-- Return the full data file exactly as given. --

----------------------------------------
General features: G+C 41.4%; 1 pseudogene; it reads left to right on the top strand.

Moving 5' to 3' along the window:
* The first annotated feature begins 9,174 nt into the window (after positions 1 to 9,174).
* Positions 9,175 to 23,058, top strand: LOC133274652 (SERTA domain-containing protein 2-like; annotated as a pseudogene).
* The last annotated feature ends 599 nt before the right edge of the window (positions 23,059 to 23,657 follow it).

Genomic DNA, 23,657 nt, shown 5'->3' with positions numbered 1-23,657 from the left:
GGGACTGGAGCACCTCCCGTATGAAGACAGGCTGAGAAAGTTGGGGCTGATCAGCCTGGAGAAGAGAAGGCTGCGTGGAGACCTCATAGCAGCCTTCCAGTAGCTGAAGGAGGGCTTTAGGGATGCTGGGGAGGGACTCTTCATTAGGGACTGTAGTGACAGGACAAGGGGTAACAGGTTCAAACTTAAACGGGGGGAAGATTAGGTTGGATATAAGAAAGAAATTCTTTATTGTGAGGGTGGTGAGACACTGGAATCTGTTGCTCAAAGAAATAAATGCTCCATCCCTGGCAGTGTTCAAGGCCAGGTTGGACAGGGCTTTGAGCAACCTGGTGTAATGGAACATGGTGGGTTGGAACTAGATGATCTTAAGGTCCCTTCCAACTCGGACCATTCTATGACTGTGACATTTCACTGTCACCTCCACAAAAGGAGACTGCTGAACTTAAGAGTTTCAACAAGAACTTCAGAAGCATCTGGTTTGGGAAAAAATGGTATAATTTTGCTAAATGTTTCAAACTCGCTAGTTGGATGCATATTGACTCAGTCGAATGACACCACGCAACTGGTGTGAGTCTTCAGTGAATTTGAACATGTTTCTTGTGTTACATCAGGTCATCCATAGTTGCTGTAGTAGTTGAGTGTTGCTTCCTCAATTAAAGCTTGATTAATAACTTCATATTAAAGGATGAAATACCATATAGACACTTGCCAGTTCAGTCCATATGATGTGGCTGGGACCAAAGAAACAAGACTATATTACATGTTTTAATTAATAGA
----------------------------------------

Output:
General features: G+C 41.4%; 1 pseudogene; it reads left to right on the top strand.

Moving 5' to 3' along the window:
* The first annotated feature begins 9,174 nt into the window (after positions 1 to 9,174).
* Positions 9,175 to 23,058, top strand: LOC133274652 (SERTA domain-containing protein 2-like; annotated as a pseudogene).
* The last annotated feature ends 599 nt before the right edge of the window (positions 23,059 to 23,657 follow it).

Genomic DNA, 23,657 nt, shown 5'->3' with positions numbered 1-23,657 from the left:
GGGACTGGAGCACCTCCCGTATGAAGACAGGCTGAGAAAGTTGGGGCTGATCAGCCTGGAGAAGAGAAGGCTGCGTGGAGACCTCATAGCAGCCTTCCAGTAGCTGAAGGAGGGCTTTAGGGATGCTGGGGAGGGACTCTTCATTAGGGACTGTAGTGACAGGACAAGGGGTAACAGGTTCAAACTTAAACGGGGGGAAGATTAGGTTGGATATAAGAAAGAAATTCTTTATTGTGAGGGTGGTGAGACACTGGAATCTGTTGCTCAAAGAAATAAATGCTCCATCCCTGGCAGTGTTCAAGGCCAGGTTGGACAGGGCTTTGAGCAACCTGGTGTAATGGAACATGGTGGGTTGGAACTAGATGATCTTAAGGTCCCTTCCAACTCGGACCATTCTATGACTGTGACATTTCACTGTCACCTCCACAAAAGGAGACTGCTGAACTTAAGAGTTTCAACAAGAACTTCAGAAGCATCTGGTTTGGGAAAAAATGGTATAATTTTGCTAAATGTTTCAAACTCGCTAGTTGGATGCATATTGACTCAGTCGAATGACACCACGCAACTGGTGTGAGTCTTCAGTGAATTTGAACATGTTTCTTGTGTTACATCAGGTCATCCATAGTTGCTGTAGTAGTTGAGTGTTGCTTCCTCAATTAAAGCTTGATTAATAACTTCATATTAAAGGATGAAATACCATATAGACACTTGCCAGTTCAGTCCATATGATGTGGCTGGGACCAAAGAAACAAGACTATATTACATGTTTTAATTAATAGA